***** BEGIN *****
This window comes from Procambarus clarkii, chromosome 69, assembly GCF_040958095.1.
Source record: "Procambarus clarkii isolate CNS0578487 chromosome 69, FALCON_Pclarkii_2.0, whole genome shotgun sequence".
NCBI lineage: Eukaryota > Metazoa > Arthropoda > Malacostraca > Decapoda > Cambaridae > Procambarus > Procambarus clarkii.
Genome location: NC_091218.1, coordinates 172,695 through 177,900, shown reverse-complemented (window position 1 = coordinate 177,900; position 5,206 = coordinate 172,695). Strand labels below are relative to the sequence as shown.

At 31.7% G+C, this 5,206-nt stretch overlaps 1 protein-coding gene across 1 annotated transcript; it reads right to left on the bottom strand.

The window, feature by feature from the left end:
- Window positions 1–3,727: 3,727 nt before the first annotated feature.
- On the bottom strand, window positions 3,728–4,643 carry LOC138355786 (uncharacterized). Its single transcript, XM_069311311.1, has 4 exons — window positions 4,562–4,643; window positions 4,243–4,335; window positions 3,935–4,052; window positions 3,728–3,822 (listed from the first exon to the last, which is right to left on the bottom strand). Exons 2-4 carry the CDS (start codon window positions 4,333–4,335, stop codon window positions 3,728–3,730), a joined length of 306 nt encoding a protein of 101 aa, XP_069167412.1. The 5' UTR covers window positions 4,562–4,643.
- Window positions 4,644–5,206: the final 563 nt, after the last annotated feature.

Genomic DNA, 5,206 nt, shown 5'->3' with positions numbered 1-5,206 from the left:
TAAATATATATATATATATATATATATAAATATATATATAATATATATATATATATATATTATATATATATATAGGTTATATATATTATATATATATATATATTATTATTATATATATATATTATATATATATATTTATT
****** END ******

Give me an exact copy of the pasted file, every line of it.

This window comes from Procambarus clarkii, chromosome 69, assembly GCF_040958095.1.
Source record: "Procambarus clarkii isolate CNS0578487 chromosome 69, FALCON_Pclarkii_2.0, whole genome shotgun sequence".
NCBI lineage: Eukaryota > Metazoa > Arthropoda > Malacostraca > Decapoda > Cambaridae > Procambarus > Procambarus clarkii.
Genome location: NC_091218.1, coordinates 172,695 through 177,900, shown reverse-complemented (window position 1 = coordinate 177,900; position 5,206 = coordinate 172,695). Strand labels below are relative to the sequence as shown.

At 31.7% G+C, this 5,206-nt stretch overlaps 1 protein-coding gene across 1 annotated transcript; it reads right to left on the bottom strand.

The window, feature by feature from the left end:
- Window positions 1–3,727: 3,727 nt before the first annotated feature.
- On the bottom strand, window positions 3,728–4,643 carry LOC138355786 (uncharacterized). Its single transcript, XM_069311311.1, has 4 exons — window positions 4,562–4,643; window positions 4,243–4,335; window positions 3,935–4,052; window positions 3,728–3,822 (listed from the first exon to the last, which is right to left on the bottom strand). Exons 2-4 carry the CDS (start codon window positions 4,333–4,335, stop codon window positions 3,728–3,730), a joined length of 306 nt encoding a protein of 101 aa, XP_069167412.1. The 5' UTR covers window positions 4,562–4,643.
- Window positions 4,644–5,206: the final 563 nt, after the last annotated feature.

Genomic DNA, 5,206 nt, shown 5'->3' with positions numbered 1-5,206 from the left:
TAAATATATATATATATATATATATATAAATATATATATAATATATATATATATATATATTATATATATATATAGGTTATATATATTATATATATATATATATTATTATTATATATATATATTATATATATATATTTATT